Application Note #1
Interference Reduction in Computer Aided Monitoring Applications
Copyright (C) 1994-2005 by Signal Intelligence - All Rights Reserved.
Unfortunately, all personal computers generate radio frequency interference. The challenge is to reduce the interference as much as practical. In most cases, a large reduction in interference can be achieved, but complete elimination is difficult, if not impossible. This technical note describes some of the techniques you can use to minimize the impact of computer generated RFI. Remote Antenna: Moving the antenna as far as possible from the computer usually provides the greatest benefit. Getting the antenna on your roof will improve reception as well. A Discone type antenna has a null downwards, so placing it high above the computer location can help.
Use Good Coaxial Cable
Moving the antenna away from the radio will increase cable loss, which is NOT negligible at UHF and above. Whatever cable is used, t should provide 100% shield coverage to minimize pickup while close to the computer. Cables that use an aluminum foil outer shield provide the best results. Some cables, such as RG-58, are designed for flexibility, and don't have good shield coverage. In addition, RG-58 has high loss at UHF and above. One of the best cables to use is LMR-400, but you must be careful with it. Belden 9913 and RG-214 cables are also good. RG-8 is not as good, but much better than RG-58. Good TV cable, although 75 Ohms, can be used provided that it has the aluminum foil for 100% shield coverage.
Ground the radio and computer (and any other related equipment or peripherals) together to a good earth ground using heavy gauge wire. You can ground each unit with a separate wire to the earth point, or use the same wire. Experimentation may be necessary. Don't rely on the ground wire inside three conductor power cords.Computer Cables: There is a wide range of quality in computer cables. Make sure the cables you use have aluminum foil shields, and that good contact is being made between the chassis shield. Unplug devices not in use if possible. All cables should be kept as short as possible. Displays: Much of the interference radiated from the computer comes from the display. If you have a choice in displays, try different units. Some displays have good metal shields around most of the inside. Turning the display off will allow you to determine how much interference is radiated by the display unit itself. Notebook computers with LCD displays tend to produce less interference than larger units, but once again, different units will exhibit different behavior.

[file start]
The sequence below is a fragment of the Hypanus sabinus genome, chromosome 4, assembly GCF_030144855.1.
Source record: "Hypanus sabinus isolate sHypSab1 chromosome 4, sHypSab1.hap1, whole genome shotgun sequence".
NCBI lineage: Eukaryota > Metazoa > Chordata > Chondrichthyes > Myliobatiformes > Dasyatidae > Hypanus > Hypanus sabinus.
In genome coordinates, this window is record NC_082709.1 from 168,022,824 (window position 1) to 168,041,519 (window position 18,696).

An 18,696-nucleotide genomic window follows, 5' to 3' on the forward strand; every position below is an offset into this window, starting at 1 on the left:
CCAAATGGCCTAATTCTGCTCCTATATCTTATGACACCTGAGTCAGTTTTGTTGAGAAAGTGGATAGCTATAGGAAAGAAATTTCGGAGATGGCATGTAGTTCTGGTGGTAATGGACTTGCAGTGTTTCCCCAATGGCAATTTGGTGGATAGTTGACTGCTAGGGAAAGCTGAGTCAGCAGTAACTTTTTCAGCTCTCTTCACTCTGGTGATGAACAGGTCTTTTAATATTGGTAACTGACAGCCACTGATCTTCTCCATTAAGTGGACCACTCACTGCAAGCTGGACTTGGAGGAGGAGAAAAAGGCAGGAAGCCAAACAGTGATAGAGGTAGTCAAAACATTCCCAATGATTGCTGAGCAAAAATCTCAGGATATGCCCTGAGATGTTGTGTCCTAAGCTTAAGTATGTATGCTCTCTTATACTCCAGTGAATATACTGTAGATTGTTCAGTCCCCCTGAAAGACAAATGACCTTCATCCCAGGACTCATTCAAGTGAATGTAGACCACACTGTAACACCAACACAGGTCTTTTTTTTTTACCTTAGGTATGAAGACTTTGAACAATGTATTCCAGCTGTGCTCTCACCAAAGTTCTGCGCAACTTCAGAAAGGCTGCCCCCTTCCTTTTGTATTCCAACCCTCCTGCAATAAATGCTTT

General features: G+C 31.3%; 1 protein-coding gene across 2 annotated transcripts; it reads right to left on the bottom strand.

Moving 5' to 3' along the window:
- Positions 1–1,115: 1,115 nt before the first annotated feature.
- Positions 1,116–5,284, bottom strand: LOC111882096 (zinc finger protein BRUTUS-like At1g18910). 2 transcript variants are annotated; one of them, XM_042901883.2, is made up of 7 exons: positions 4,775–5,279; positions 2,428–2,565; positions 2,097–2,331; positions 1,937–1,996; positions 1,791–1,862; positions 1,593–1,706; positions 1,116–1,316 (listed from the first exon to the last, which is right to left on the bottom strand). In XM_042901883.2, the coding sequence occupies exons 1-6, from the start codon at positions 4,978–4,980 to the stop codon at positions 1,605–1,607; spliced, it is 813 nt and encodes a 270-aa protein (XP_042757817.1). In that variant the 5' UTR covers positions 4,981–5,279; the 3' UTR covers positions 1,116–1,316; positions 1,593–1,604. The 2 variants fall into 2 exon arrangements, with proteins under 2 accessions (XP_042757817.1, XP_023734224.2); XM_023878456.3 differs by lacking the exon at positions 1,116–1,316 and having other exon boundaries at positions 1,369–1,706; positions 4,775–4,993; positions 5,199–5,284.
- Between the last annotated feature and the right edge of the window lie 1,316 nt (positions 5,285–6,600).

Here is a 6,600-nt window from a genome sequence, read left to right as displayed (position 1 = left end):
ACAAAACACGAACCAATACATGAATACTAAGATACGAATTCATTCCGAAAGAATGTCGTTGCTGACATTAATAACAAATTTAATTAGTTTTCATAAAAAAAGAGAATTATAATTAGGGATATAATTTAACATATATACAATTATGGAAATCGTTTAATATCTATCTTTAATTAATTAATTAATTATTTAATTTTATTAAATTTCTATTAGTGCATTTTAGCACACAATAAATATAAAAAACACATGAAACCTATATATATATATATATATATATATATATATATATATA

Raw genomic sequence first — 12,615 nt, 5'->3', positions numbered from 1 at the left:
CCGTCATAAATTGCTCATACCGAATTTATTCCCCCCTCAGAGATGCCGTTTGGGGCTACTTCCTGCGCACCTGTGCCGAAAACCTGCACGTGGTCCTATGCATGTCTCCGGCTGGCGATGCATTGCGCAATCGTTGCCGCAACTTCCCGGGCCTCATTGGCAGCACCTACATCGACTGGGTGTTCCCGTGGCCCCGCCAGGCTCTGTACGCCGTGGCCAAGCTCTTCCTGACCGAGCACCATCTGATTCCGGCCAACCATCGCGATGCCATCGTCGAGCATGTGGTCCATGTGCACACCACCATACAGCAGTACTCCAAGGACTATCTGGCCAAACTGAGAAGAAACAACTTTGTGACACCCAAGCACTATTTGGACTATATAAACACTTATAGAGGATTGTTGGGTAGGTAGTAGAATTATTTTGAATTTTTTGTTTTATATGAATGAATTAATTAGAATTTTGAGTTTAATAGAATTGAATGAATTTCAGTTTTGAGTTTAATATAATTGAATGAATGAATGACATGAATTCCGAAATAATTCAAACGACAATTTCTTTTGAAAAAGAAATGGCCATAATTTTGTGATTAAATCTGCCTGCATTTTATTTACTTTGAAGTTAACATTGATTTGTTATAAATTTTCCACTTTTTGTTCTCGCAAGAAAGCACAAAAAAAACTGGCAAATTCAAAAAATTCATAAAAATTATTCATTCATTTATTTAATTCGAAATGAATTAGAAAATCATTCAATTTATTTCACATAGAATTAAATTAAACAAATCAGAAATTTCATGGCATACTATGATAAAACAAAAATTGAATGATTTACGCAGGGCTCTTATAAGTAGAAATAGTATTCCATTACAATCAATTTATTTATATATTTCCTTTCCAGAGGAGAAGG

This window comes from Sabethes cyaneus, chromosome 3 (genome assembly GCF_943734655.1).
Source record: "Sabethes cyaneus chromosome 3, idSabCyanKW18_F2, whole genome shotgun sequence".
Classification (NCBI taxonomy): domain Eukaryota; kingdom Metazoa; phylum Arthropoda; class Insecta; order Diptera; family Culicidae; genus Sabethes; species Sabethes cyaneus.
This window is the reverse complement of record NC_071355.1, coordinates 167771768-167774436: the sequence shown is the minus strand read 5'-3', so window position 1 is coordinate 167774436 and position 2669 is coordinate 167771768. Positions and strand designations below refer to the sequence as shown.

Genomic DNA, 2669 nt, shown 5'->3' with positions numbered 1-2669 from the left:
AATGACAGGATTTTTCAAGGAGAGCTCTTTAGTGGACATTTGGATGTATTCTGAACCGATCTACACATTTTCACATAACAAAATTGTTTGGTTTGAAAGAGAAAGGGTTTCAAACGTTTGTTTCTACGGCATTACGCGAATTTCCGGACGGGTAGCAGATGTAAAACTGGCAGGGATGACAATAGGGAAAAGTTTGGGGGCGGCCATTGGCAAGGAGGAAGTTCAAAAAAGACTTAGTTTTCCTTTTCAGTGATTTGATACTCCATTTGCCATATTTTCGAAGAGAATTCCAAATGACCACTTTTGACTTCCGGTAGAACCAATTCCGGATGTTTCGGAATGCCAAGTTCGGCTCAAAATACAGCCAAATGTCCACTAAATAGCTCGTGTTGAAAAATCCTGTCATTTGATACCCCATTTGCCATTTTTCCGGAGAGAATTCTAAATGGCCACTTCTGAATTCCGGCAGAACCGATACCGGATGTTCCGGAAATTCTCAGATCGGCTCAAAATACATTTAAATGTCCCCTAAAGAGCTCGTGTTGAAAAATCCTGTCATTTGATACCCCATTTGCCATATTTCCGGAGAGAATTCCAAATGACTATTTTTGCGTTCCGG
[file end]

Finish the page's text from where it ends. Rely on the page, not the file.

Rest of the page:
Few clone computer cabinets are well made from an RFI standpoint. Units manufactured by IBM and Compaq are better. Some people have gone to the trouble of installing wire mesh and grounding straps to increase shielding, but these are extreme examples. Rack mount PCs are usually better as well.
Ferrite chokes or beads placed around cables or individual al wires are very effective in reducing RFI. Radio Shack and other stores sell clamp on devices specifically designed for use on computer cables. Place one at the end of each cable. Don't forget AC power cords!
As a last resort, consider attenuation. Sometimes only a few DB of attenuation will eliminate a lot of interference without significantly impacting listening. This option is not as bad as it may sound. Most of the time, the desirable signals are originating from repeaters or remote bases on hilltops or towers.
These systems are engineered with enough transmit power to give adequate reception by hand held units inside buildings within the coverage area. If your antenna is outside, you probably have at least 30 DB of margin to play with, so you can afford 10 DB of attenuation without sacrificing much.
RFI reduction can be a tedious process, and the unique characteristics of each environment will make each situation seem to behave differently. Often, the application of some techniques may appear to make the problem worse. The best thing to do is make one change at time, and monitor for a while to asses the impact.